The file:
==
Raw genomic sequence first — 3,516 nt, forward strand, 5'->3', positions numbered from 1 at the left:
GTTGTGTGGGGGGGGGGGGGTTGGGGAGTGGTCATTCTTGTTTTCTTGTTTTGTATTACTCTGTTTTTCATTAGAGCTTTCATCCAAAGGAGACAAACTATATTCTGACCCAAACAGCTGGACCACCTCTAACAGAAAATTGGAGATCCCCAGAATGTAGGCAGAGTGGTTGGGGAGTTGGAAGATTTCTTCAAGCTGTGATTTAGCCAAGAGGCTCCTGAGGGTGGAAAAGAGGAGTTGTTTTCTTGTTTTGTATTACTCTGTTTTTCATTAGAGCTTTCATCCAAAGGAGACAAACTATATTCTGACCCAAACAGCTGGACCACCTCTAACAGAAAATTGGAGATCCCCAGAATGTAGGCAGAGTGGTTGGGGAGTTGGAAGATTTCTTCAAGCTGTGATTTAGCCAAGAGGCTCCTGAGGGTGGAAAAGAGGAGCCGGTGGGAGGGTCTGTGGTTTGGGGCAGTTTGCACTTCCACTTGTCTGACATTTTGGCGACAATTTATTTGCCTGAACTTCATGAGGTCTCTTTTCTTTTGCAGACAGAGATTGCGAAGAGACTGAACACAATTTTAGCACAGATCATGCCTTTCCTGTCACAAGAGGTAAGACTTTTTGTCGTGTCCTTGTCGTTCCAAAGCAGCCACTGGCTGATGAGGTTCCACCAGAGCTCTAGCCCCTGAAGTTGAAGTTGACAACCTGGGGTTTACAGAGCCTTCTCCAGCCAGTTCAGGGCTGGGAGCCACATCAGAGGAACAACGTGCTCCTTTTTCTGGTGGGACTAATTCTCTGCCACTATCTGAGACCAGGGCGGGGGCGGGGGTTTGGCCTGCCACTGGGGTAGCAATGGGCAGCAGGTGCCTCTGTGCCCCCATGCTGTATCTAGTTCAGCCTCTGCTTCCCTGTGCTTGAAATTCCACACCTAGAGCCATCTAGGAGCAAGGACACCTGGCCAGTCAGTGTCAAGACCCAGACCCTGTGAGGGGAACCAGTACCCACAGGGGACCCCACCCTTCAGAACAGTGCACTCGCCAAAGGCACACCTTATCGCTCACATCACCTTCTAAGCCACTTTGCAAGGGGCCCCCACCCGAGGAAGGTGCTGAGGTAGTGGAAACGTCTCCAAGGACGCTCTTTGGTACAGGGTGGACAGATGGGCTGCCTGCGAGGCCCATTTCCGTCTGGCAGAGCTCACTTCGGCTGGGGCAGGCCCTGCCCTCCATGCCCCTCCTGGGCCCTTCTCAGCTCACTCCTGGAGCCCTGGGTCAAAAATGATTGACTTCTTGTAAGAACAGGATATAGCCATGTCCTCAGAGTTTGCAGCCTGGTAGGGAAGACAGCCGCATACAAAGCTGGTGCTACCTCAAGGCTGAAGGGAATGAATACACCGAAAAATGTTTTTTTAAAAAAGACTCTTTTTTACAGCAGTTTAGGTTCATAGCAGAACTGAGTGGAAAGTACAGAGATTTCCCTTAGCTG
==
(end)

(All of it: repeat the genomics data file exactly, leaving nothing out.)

Raw genomic sequence first — 3,516 nt, forward strand, 5'->3', positions numbered from 1 at the left:
GTTGTGTGGGGGGGGGGGGGTTGGGGAGTGGTCATTCTTGTTTTCTTGTTTTGTATTACTCTGTTTTTCATTAGAGCTTTCATCCAAAGGAGACAAACTATATTCTGACCCAAACAGCTGGACCACCTCTAACAGAAAATTGGAGATCCCCAGAATGTAGGCAGAGTGGTTGGGGAGTTGGAAGATTTCTTCAAGCTGTGATTTAGCCAAGAGGCTCCTGAGGGTGGAAAAGAGGAGTTGTTTTCTTGTTTTGTATTACTCTGTTTTTCATTAGAGCTTTCATCCAAAGGAGACAAACTATATTCTGACCCAAACAGCTGGACCACCTCTAACAGAAAATTGGAGATCCCCAGAATGTAGGCAGAGTGGTTGGGGAGTTGGAAGATTTCTTCAAGCTGTGATTTAGCCAAGAGGCTCCTGAGGGTGGAAAAGAGGAGCCGGTGGGAGGGTCTGTGGTTTGGGGCAGTTTGCACTTCCACTTGTCTGACATTTTGGCGACAATTTATTTGCCTGAACTTCATGAGGTCTCTTTTCTTTTGCAGACAGAGATTGCGAAGAGACTGAACACAATTTTAGCACAGATCATGCCTTTCCTGTCACAAGAGGTAAGACTTTTTGTCGTGTCCTTGTCGTTCCAAAGCAGCCACTGGCTGATGAGGTTCCACCAGAGCTCTAGCCCCTGAAGTTGAAGTTGACAACCTGGGGTTTACAGAGCCTTCTCCAGCCAGTTCAGGGCTGGGAGCCACATCAGAGGAACAACGTGCTCCTTTTTCTGGTGGGACTAATTCTCTGCCACTATCTGAGACCAGGGCGGGGGCGGGGGTTTGGCCTGCCACTGGGGTAGCAATGGGCAGCAGGTGCCTCTGTGCCCCCATGCTGTATCTAGTTCAGCCTCTGCTTCCCTGTGCTTGAAATTCCACACCTAGAGCCATCTAGGAGCAAGGACACCTGGCCAGTCAGTGTCAAGACCCAGACCCTGTGAGGGGAACCAGTACCCACAGGGGACCCCACCCTTCAGAACAGTGCACTCGCCAAAGGCACACCTTATCGCTCACATCACCTTCTAAGCCACTTTGCAAGGGGCCCCCACCCGAGGAAGGTGCTGAGGTAGTGGAAACGTCTCCAAGGACGCTCTTTGGTACAGGGTGGACAGATGGGCTGCCTGCGAGGCCCATTTCCGTCTGGCAGAGCTCACTTCGGCTGGGGCAGGCCCTGCCCTCCATGCCCCTCCTGGGCCCTTCTCAGCTCACTCCTGGAGCCCTGGGTCAAAAATGATTGACTTCTTGTAAGAACAGGATATAGCCATGTCCTCAGAGTTTGCAGCCTGGTAGGGAAGACAGCCGCATACAAAGCTGGTGCTACCTCAAGGCTGAAGGGAATGAATACACCGAAAAATGTTTTTTTAAAAAAGACTCTTTTTTACAGCAGTTTAGGTTCATAGCAGAACTGAGTGGAAAGTACAGAGATTTCCCTTAGCTG